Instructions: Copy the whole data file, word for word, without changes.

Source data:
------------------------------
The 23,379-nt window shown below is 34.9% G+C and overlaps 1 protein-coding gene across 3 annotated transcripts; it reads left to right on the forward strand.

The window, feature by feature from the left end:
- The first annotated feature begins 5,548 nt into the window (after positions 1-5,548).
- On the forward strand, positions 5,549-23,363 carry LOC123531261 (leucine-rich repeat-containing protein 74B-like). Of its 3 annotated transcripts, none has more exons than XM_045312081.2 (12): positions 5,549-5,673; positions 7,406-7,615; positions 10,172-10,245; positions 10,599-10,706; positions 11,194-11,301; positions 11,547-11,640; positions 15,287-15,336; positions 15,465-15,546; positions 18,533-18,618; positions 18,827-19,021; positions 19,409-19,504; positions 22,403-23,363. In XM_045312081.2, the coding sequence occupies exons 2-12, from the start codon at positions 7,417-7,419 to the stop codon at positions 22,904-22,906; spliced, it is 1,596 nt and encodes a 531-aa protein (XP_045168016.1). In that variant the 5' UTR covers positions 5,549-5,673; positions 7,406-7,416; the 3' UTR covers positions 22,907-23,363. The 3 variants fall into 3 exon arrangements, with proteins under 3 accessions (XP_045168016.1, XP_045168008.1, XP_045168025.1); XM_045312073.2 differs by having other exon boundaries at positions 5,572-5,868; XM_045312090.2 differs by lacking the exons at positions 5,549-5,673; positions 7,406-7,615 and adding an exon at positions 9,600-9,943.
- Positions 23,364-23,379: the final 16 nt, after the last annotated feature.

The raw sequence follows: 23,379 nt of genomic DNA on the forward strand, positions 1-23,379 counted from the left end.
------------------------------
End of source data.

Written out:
The 23,379-nt window shown below is 34.9% G+C and overlaps 1 protein-coding gene across 3 annotated transcripts; it reads left to right on the forward strand.

The window, feature by feature from the left end:
- The first annotated feature begins 5,548 nt into the window (after positions 1-5,548).
- On the forward strand, positions 5,549-23,363 carry LOC123531261 (leucine-rich repeat-containing protein 74B-like). Of its 3 annotated transcripts, none has more exons than XM_045312081.2 (12): positions 5,549-5,673; positions 7,406-7,615; positions 10,172-10,245; positions 10,599-10,706; positions 11,194-11,301; positions 11,547-11,640; positions 15,287-15,336; positions 15,465-15,546; positions 18,533-18,618; positions 18,827-19,021; positions 19,409-19,504; positions 22,403-23,363. In XM_045312081.2, the coding sequence occupies exons 2-12, from the start codon at positions 7,417-7,419 to the stop codon at positions 22,904-22,906; spliced, it is 1,596 nt and encodes a 531-aa protein (XP_045168016.1). In that variant the 5' UTR covers positions 5,549-5,673; positions 7,406-7,416; the 3' UTR covers positions 22,907-23,363. The 3 variants fall into 3 exon arrangements, with proteins under 3 accessions (XP_045168016.1, XP_045168008.1, XP_045168025.1); XM_045312073.2 differs by having other exon boundaries at positions 5,572-5,868; XM_045312090.2 differs by lacking the exons at positions 5,549-5,673; positions 7,406-7,615 and adding an exon at positions 9,600-9,943.
- Positions 23,364-23,379: the final 16 nt, after the last annotated feature.

The raw sequence follows: 23,379 nt of genomic DNA on the forward strand, positions 1-23,379 counted from the left end.